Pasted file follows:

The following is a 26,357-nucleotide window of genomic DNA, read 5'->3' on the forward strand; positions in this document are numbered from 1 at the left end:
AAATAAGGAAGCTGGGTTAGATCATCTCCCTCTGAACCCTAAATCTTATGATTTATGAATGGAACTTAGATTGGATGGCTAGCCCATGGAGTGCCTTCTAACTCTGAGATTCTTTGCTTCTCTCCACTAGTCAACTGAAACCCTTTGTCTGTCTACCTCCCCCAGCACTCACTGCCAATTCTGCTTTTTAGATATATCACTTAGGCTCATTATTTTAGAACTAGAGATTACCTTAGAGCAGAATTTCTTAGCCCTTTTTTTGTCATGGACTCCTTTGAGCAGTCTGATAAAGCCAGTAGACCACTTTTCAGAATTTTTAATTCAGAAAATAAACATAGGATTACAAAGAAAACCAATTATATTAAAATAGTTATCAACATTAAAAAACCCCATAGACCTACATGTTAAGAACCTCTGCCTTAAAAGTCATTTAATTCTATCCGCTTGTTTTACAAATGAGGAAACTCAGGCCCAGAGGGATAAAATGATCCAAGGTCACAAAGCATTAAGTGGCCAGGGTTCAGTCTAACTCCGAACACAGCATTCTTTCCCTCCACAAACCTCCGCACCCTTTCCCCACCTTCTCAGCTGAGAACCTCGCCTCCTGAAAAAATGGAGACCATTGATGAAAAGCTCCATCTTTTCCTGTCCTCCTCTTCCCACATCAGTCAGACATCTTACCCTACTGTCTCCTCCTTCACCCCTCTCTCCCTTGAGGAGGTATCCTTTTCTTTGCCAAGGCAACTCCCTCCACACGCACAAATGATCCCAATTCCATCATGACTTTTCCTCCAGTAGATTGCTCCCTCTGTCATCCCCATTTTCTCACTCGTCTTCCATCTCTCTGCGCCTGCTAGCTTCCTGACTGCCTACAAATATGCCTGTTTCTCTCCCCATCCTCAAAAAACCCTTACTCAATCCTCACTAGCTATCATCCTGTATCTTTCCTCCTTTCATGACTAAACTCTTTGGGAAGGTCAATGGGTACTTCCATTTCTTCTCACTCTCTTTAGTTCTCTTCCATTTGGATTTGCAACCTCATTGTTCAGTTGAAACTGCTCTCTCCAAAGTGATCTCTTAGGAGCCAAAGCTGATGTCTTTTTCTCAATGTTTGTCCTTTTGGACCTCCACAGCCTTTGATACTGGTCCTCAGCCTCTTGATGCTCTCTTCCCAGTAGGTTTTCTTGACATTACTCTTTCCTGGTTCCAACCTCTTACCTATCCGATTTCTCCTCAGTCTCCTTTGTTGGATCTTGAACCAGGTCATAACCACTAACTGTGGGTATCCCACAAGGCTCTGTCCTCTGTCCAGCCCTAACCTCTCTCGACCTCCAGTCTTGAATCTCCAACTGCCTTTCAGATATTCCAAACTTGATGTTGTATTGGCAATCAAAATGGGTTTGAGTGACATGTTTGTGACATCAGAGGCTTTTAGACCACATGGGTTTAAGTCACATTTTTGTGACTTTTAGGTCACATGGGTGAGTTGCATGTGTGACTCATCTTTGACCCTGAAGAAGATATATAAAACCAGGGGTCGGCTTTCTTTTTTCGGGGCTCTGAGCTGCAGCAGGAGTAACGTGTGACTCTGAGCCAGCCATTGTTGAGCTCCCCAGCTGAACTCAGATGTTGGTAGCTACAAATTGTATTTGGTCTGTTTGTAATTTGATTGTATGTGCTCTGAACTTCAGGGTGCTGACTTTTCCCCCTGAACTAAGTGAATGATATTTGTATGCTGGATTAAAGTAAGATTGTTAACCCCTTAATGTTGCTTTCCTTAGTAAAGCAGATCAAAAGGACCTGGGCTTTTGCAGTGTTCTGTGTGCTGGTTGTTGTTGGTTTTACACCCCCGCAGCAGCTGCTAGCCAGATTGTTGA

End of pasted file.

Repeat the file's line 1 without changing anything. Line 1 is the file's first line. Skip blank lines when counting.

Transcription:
The following is a 26,357-nucleotide window of genomic DNA, read 5'->3' on the forward strand; positions in this document are numbered from 1 at the left end: